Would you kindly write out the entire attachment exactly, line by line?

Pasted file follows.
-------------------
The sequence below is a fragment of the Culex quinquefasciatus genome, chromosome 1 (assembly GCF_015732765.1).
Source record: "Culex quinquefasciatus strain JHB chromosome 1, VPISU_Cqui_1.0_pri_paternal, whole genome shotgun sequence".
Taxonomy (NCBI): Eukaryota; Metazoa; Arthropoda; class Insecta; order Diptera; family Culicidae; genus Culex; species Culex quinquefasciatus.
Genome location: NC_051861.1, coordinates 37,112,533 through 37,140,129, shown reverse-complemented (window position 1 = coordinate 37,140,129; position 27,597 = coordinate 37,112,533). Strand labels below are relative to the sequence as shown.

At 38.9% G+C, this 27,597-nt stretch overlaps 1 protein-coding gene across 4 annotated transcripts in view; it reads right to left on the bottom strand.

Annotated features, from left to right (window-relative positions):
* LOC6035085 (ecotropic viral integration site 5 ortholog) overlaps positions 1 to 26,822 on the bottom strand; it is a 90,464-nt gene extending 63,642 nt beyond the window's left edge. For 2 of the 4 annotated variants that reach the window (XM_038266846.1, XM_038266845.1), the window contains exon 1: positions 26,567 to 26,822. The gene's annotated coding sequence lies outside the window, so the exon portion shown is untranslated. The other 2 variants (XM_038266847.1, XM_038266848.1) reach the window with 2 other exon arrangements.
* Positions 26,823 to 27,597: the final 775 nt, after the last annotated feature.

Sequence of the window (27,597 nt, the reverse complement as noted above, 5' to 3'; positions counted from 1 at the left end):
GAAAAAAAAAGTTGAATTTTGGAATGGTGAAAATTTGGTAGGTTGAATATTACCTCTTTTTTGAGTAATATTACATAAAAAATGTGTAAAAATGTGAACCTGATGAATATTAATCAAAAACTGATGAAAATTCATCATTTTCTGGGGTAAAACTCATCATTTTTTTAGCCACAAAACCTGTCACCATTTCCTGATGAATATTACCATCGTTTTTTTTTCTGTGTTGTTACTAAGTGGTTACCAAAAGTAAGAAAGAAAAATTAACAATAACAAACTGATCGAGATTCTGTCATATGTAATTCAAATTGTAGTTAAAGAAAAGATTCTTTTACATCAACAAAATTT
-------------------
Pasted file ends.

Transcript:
The sequence below is a fragment of the Culex quinquefasciatus genome, chromosome 1 (assembly GCF_015732765.1).
Source record: "Culex quinquefasciatus strain JHB chromosome 1, VPISU_Cqui_1.0_pri_paternal, whole genome shotgun sequence".
Taxonomy (NCBI): Eukaryota; Metazoa; Arthropoda; class Insecta; order Diptera; family Culicidae; genus Culex; species Culex quinquefasciatus.
Genome location: NC_051861.1, coordinates 37,112,533 through 37,140,129, shown reverse-complemented (window position 1 = coordinate 37,140,129; position 27,597 = coordinate 37,112,533). Strand labels below are relative to the sequence as shown.

At 38.9% G+C, this 27,597-nt stretch overlaps 1 protein-coding gene across 4 annotated transcripts in view; it reads right to left on the bottom strand.

Annotated features, from left to right (window-relative positions):
* LOC6035085 (ecotropic viral integration site 5 ortholog) overlaps positions 1 to 26,822 on the bottom strand; it is a 90,464-nt gene extending 63,642 nt beyond the window's left edge. For 2 of the 4 annotated variants that reach the window (XM_038266846.1, XM_038266845.1), the window contains exon 1: positions 26,567 to 26,822. The gene's annotated coding sequence lies outside the window, so the exon portion shown is untranslated. The other 2 variants (XM_038266847.1, XM_038266848.1) reach the window with 2 other exon arrangements.
* Positions 26,823 to 27,597: the final 775 nt, after the last annotated feature.

Sequence of the window (27,597 nt, the reverse complement as noted above, 5' to 3'; positions counted from 1 at the left end):
GAAAAAAAAAGTTGAATTTTGGAATGGTGAAAATTTGGTAGGTTGAATATTACCTCTTTTTTGAGTAATATTACATAAAAAATGTGTAAAAATGTGAACCTGATGAATATTAATCAAAAACTGATGAAAATTCATCATTTTCTGGGGTAAAACTCATCATTTTTTTAGCCACAAAACCTGTCACCATTTCCTGATGAATATTACCATCGTTTTTTTTTCTGTGTTGTTACTAAGTGGTTACCAAAAGTAAGAAAGAAAAATTAACAATAACAAACTGATCGAGATTCTGTCATATGTAATTCAAATTGTAGTTAAAGAAAAGATTCTTTTACATCAACAAAATTT